Whenever he discusses veterinarian studies on various topics that have been published with me personally in person, he goes in to much more detail in terms of the implications. For example, when I have discussed with him the values of let’s say the Titre test that I have done for my dog every year for Distemper instead of vaccinating, he explains that unless my dogs’ numbers are below the safe range, a vaccine is not necessary. But he also explains that levels in any blood test (and that goes for many human blood tests too) is only a window for that particular day. And that count can change anytime after the test because cells modify on a regular basis. But that being said, he also explains that even when a pet or a human is vaccinated, there is no guarantee that the pet or human’s body has actually developed any or sufficient antibodies for the given disease. He told me all this so I can understand my choice of choosing a Titre test vs a Distemper vaccine and what the implications are for any vaccine and any antibody test.

        My point being is that, Dr. Avery communicates based on an assumption of everything he conveys to his clients is only what is known for at the moment and particularly likely in this case because new research especially with this pandemic is always being updated And based on the scientific reports that are being communicated to veterinarian through his professional college and other sources, he was conveying that up to April 29th, there had not been any confirmed cases of humans catching COVID-19 from their pets. This being said, this is the reason he is vague because he is stipulating that “At this point many researchers believe pets are a “dead-end””. I, as a reader of this statement , personally understand that this statement is not a fact but that this is what “many researchers believe” just like everything else about COVID-19 being reported in the news. The information is changing every day! And I appreciate this comment as simply as information that Dr. Avery has read in scientific reports that I and the general public have no access to. It gives me access to some aspect of scientific reports and the opinion of the scientific community that I wouldn’t otherwise know what the scientific current “understanding” of a topic is. Even though it can change tomorrow, to me, it doesn’t change our behaviour towards protecting or interacting with my dog. But that we can continue our behaviour pattern but maybe worry less until new information tells us otherwise. Which is what I believe was his intension.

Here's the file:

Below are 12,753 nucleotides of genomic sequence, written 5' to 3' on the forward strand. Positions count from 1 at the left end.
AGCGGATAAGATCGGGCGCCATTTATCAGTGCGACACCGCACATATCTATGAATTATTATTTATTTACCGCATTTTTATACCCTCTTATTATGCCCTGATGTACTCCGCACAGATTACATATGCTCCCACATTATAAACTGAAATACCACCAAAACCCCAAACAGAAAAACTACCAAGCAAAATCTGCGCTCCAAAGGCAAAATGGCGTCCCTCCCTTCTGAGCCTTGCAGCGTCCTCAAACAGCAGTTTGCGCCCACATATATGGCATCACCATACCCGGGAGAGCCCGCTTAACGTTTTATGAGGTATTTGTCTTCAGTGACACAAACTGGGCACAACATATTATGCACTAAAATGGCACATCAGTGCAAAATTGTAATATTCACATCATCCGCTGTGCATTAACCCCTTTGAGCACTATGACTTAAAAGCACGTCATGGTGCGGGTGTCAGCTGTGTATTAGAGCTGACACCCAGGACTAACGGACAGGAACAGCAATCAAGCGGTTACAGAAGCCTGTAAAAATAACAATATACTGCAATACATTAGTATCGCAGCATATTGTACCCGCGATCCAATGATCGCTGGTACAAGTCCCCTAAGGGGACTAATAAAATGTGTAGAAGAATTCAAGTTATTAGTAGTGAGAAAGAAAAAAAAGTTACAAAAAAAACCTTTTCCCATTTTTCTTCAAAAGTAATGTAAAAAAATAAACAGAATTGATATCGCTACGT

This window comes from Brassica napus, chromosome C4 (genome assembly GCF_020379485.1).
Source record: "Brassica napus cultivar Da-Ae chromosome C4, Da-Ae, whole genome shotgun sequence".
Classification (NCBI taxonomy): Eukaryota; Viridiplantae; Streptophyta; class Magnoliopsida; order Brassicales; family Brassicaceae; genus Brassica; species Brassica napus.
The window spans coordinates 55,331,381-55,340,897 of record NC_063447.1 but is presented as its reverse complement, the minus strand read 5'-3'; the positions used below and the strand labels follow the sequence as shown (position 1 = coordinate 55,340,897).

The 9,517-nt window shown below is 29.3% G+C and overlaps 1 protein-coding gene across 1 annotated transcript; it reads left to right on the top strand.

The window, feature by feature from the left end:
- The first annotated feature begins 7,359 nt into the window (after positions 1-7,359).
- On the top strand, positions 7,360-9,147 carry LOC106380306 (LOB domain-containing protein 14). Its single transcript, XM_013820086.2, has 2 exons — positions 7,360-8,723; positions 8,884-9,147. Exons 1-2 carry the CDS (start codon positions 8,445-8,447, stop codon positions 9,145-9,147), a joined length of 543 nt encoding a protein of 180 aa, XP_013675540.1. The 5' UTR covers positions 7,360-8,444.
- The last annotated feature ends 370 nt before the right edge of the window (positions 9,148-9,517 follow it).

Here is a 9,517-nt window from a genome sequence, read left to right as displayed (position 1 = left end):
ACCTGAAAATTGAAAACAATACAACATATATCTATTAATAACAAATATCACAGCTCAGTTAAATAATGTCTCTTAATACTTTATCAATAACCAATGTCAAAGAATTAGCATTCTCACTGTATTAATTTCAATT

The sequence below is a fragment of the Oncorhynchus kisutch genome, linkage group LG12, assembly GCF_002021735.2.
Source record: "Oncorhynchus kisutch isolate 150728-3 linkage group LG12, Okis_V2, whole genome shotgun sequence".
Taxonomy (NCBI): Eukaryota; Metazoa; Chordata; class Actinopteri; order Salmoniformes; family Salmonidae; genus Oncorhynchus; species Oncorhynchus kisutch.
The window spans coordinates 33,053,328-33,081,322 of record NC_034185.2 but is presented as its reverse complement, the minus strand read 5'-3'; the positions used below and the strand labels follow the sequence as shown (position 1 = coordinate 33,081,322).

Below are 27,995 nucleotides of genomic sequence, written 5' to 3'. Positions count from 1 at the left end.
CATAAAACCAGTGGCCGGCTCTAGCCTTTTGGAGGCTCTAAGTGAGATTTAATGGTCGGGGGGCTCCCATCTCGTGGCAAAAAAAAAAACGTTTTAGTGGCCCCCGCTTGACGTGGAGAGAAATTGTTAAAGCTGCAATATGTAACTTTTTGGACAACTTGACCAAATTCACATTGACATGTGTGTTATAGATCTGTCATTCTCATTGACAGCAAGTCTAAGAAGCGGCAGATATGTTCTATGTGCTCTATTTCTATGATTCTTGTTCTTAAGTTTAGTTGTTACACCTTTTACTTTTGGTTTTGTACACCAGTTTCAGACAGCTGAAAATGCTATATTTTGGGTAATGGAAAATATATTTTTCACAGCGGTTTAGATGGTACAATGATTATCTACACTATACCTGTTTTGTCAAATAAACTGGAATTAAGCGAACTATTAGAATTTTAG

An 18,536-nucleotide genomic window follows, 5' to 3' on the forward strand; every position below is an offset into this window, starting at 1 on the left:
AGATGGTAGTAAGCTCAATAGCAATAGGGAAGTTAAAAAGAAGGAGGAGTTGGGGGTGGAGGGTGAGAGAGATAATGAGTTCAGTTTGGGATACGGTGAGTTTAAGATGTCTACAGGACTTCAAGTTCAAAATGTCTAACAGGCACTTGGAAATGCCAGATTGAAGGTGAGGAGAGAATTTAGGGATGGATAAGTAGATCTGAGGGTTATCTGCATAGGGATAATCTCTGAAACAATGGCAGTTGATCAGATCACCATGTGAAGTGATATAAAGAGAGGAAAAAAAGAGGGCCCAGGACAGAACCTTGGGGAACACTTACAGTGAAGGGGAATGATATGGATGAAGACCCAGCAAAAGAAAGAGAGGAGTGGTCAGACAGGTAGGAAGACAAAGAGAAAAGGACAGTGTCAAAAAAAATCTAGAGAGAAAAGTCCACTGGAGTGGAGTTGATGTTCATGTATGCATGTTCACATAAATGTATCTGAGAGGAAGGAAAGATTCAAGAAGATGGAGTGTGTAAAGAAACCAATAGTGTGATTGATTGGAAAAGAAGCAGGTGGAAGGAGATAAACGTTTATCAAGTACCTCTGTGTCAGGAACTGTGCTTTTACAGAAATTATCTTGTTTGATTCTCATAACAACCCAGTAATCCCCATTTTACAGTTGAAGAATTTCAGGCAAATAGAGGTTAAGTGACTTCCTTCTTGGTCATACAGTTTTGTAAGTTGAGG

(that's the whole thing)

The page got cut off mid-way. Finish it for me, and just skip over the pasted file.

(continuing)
” ‘Having a pet test positive for this virus is exceedingly rare and there has yet to be any examples in the world where physicians/epidemiologists have been able demonstrate a human was infected with covid-19 by a pet or animal.” – That is rather offensive (to me) given the only recent start of structured testing and trying to understand COVID-19.’ ” I find it surprising that you you find this offensive since Dr. Avery is simply reporting based on the testing that has been done so far. To me, this no different than all of the media coverage reporting all the other research that is just as recent. But, I gather you take all such reports in the media with a grain of salt and side with cautionary behaviour and I totally agree with your approach. But Dr. Avery’s comments in his news email, in my mind, is not more or less valid than all the different “facts” being reported on COVID-19 in respected media such as The Toronto Star and the Globe and Mail of which I read both. It’s simply momentary information and not to be taken as written in stone.

        What I think you are saying though is that, people could interpret this information as “let your guard down” in terms our behaviour around our dogs. And maybe you looked at it like “why are you telling me vague information?” But I think what he intended was to convey “let’s not panic” about the pug testing positive. I agree that he could could have elaborated better to express his intension on how to use the information he was offering.

        So yes, I can attest that he’s an excellent veterinarian. But in the stress that he is likely dealing during this crisis, he may have not thoroughly communicated his intensions of his email in this case. No one’s level of expertise and professionalism should be based on one email. If that were the case, I think many of us would be banned from our professions. He likely was trying to answer the questions conveyed by phone calls and emails his clinic was receiving from numerous clients the day after that pug report came out.

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        • Thank you Judy. My main point was to simply draw attention to the lack of any hard facts, aggravated by a number of possibilities. We have a large population here in which English is a second language, and it is therefore imperative that information as important as this is very clearly stated in simple terms.

          I have no doubt that we’re all “on the same page”, and it is risky for a professional (in any field) to state definitive facts simply because of potential legal proceedings if they are wrong. With that scenario in mind, any professional who wishes to make a statement which will inherently include “possible” “would suggest” “most likely” etc. etc. should really stress the lack of hard facts, and perhaps even recommend erring on the side of caution. The fact that they are legally “clean” due to their choice of words, would be no consolation to a family that suffers as a result of misunderstanding the text.